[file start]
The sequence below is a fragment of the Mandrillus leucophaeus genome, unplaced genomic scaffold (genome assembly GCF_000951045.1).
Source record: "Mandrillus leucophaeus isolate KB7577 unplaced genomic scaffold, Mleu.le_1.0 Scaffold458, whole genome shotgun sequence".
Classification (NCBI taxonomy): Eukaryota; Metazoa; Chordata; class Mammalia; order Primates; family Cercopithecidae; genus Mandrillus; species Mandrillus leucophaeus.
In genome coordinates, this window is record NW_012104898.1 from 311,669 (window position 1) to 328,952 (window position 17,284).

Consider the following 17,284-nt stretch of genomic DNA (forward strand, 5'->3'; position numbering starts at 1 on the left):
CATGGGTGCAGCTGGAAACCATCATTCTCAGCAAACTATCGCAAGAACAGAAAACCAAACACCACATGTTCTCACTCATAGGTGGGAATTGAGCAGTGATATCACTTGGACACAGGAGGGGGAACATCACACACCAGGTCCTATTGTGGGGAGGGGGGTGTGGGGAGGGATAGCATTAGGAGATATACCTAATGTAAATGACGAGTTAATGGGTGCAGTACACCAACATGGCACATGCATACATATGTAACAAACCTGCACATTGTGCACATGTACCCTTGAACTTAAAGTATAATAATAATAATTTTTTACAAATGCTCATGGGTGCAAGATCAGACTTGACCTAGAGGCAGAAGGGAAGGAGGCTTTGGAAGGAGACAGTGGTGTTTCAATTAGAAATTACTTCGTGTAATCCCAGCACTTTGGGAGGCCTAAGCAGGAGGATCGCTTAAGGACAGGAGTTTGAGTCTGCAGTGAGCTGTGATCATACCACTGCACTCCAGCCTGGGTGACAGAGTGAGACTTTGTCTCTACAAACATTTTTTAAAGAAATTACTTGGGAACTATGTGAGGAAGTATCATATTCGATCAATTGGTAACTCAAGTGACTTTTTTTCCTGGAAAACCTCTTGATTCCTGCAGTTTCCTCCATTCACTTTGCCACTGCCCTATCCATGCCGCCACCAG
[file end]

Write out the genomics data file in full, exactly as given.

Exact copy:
The sequence below is a fragment of the Mandrillus leucophaeus genome, unplaced genomic scaffold (genome assembly GCF_000951045.1).
Source record: "Mandrillus leucophaeus isolate KB7577 unplaced genomic scaffold, Mleu.le_1.0 Scaffold458, whole genome shotgun sequence".
Classification (NCBI taxonomy): Eukaryota; Metazoa; Chordata; class Mammalia; order Primates; family Cercopithecidae; genus Mandrillus; species Mandrillus leucophaeus.
In genome coordinates, this window is record NW_012104898.1 from 311,669 (window position 1) to 328,952 (window position 17,284).

Consider the following 17,284-nt stretch of genomic DNA (forward strand, 5'->3'; position numbering starts at 1 on the left):
CATGGGTGCAGCTGGAAACCATCATTCTCAGCAAACTATCGCAAGAACAGAAAACCAAACACCACATGTTCTCACTCATAGGTGGGAATTGAGCAGTGATATCACTTGGACACAGGAGGGGGAACATCACACACCAGGTCCTATTGTGGGGAGGGGGGTGTGGGGAGGGATAGCATTAGGAGATATACCTAATGTAAATGACGAGTTAATGGGTGCAGTACACCAACATGGCACATGCATACATATGTAACAAACCTGCACATTGTGCACATGTACCCTTGAACTTAAAGTATAATAATAATAATTTTTTACAAATGCTCATGGGTGCAAGATCAGACTTGACCTAGAGGCAGAAGGGAAGGAGGCTTTGGAAGGAGACAGTGGTGTTTCAATTAGAAATTACTTCGTGTAATCCCAGCACTTTGGGAGGCCTAAGCAGGAGGATCGCTTAAGGACAGGAGTTTGAGTCTGCAGTGAGCTGTGATCATACCACTGCACTCCAGCCTGGGTGACAGAGTGAGACTTTGTCTCTACAAACATTTTTTAAAGAAATTACTTGGGAACTATGTGAGGAAGTATCATATTCGATCAATTGGTAACTCAAGTGACTTTTTTTCCTGGAAAACCTCTTGATTCCTGCAGTTTCCTCCATTCACTTTGCCACTGCCCTATCCATGCCGCCACCAG